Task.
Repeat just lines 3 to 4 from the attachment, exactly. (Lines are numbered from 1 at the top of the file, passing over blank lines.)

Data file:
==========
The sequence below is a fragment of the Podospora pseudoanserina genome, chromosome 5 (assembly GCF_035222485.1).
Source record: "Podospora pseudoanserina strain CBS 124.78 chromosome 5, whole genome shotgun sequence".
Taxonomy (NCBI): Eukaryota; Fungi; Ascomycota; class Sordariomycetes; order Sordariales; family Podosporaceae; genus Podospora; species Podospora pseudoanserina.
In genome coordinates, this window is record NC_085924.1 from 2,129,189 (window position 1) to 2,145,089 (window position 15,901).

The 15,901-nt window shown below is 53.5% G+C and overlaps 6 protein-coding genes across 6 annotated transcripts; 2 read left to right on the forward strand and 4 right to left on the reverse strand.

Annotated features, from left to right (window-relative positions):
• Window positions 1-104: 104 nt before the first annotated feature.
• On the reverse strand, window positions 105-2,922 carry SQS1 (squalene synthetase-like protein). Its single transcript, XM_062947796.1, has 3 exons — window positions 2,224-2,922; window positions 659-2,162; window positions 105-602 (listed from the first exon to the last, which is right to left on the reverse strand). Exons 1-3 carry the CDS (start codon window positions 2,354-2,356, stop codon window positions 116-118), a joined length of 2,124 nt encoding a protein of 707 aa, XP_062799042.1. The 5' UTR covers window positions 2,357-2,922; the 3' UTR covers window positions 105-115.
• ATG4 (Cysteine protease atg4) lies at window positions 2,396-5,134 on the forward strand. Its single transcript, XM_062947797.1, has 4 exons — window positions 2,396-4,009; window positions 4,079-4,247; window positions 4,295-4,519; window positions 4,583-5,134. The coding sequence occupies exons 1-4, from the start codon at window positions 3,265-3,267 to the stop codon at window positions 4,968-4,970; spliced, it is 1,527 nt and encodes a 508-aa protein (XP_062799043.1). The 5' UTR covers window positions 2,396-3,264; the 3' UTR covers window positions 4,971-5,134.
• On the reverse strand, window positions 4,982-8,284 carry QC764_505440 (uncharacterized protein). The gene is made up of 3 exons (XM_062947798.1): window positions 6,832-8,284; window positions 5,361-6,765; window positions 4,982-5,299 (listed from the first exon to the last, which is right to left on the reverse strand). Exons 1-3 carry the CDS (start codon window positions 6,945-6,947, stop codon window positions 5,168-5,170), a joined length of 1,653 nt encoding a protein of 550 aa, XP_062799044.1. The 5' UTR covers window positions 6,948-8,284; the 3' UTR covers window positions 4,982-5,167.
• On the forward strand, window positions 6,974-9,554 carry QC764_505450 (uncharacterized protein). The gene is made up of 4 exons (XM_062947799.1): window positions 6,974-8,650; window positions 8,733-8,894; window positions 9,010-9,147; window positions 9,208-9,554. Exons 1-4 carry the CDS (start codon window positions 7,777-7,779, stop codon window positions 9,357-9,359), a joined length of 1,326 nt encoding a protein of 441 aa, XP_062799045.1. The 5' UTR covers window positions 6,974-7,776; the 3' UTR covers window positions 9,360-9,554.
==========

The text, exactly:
Taxonomy (NCBI): Eukaryota; Fungi; Ascomycota; class Sordariomycetes; order Sordariales; family Podosporaceae; genus Podospora; species Podospora pseudoanserina.
In genome coordinates, this window is record NC_085924.1 from 2,129,189 (window position 1) to 2,145,089 (window position 15,901).